Kalsang Tsering prepares the potatoes and onions for display.

Kalsang Tsering takes a breather among upstate apples.

Kalsang Tsering takes a breather among upstate apples.

New York apples

New York apples

Margaret Hoffman, Greenmarket coordinator, enjoys an apple.

Margaret Hoffman, Greenmarket coordinator, enjoys an apple.

Check out the Council on the Environment in NYC for more information on Greenmarket. There are 44 locations around town.

Read Full Post »

We have all been there…you have a main dish you have worked hard on and then, oh!, you realize you need a side to go along with it, something healthy and delightful to the senses. My good ‘ole sister-in-law Maggie clued me in on one of the best accompaniments out there, and one of the easiest!

 

Buy a big head of broccoli, chop off all the little crowns, place them in a shallow dish, lightly salt and pepper them. Put a little water in the bottom of the dish, maybe 1/4 inch. Squeeze an entire lemon over the top of the broccoli. Wrap parchment paper around your dish to provide a little steaming insulation. Steam in the microwave for two minutes — it probably won’t be done, but see if it is al dente and, if not, microwave in 30-second intervals until it’s just perfect.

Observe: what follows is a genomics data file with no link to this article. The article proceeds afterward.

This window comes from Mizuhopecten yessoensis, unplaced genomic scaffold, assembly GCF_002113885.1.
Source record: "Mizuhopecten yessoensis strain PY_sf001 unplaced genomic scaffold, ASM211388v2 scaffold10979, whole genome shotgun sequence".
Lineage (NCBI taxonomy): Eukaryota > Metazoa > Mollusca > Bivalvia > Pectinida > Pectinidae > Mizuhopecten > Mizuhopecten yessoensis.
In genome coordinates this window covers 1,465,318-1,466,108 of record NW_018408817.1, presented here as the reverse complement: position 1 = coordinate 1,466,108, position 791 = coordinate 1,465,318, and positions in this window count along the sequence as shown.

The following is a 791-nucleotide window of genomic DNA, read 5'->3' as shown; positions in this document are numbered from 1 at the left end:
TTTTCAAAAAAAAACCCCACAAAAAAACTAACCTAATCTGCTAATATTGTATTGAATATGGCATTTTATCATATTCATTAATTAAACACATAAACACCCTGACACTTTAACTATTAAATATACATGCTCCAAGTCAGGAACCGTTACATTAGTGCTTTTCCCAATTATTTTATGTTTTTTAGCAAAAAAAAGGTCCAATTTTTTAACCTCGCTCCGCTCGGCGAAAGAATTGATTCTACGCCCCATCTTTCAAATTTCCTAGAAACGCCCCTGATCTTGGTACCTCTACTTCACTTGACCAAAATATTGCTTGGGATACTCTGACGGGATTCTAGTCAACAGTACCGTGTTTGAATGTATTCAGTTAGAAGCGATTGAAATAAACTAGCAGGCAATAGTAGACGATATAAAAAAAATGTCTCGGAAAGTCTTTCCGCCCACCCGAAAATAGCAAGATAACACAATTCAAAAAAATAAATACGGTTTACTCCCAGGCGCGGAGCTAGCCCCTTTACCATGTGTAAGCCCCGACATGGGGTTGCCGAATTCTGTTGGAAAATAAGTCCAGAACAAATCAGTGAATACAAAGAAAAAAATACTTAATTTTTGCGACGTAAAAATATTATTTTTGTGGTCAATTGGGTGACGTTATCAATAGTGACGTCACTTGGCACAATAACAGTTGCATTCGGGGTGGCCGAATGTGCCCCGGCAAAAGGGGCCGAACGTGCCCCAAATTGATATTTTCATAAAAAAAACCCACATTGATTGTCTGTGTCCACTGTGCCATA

This dish complements almost anything — everyone will love it!

Read Full Post »

Among the memories I have of summertime visits to grandma’s house are the mounds of fresh-picked vegetables that would be piled on her kitchen counter. My mom, brother and I never left grandma’s house without a brown paper bag filled with an assortment of her goodies: Cucumbers, squash, green beans, rhubarb, carrots, tomatoes… If we were lucky, we also got a jar of her homemade pickled beets, tub of homemade apple sauce, or a container of refrigerator pickles.

I love dill pickles, and one of my favorite summer traditions is enjoying fresh, cold slices of cucumber that have been marinating in onion, sugar, salt, vinegar and garlic — in the fridge. These “refrigerator pickles” make a great accompaniment to any summer meal.

Last weekend, I got a tip from Diane on one quick way to “pickle” those cucumbers picked in the garden. She writes:

“To be honest, we were almost out of pickles, but we had cucumbers that I just picked from the garden. So, I sliced our fresh cucumbers and put them in the Vlasic jar that had the last pickles in it- the cukes soaked up some of that juice. I happen to like Vlasic flavoring, I think it has a perfect balance of tart, garlic and spice. I thought it would be good in a pinch, and actually, they came out tasting better than I hoped!”

Read Full Post »

Mom marinated the skinless chicken thighs and legs overnight in the buttermilk mixture. Then, she lightly coated them in the flour mixture before frying stove-top in a cast iron skillet. After frying, she baked chicken in the oven for 15-20 minutes. Check out the entire recipe here

TIP: When she started frying, the oil created quite a mess by spattering all over the stove area. Then we remembered that we have a splatter screen! The $15 transparent kitchen device sits on top of pots and pans with bubbling oil and all but eliminates the greasy mess. 

Read Full Post »

Older Posts »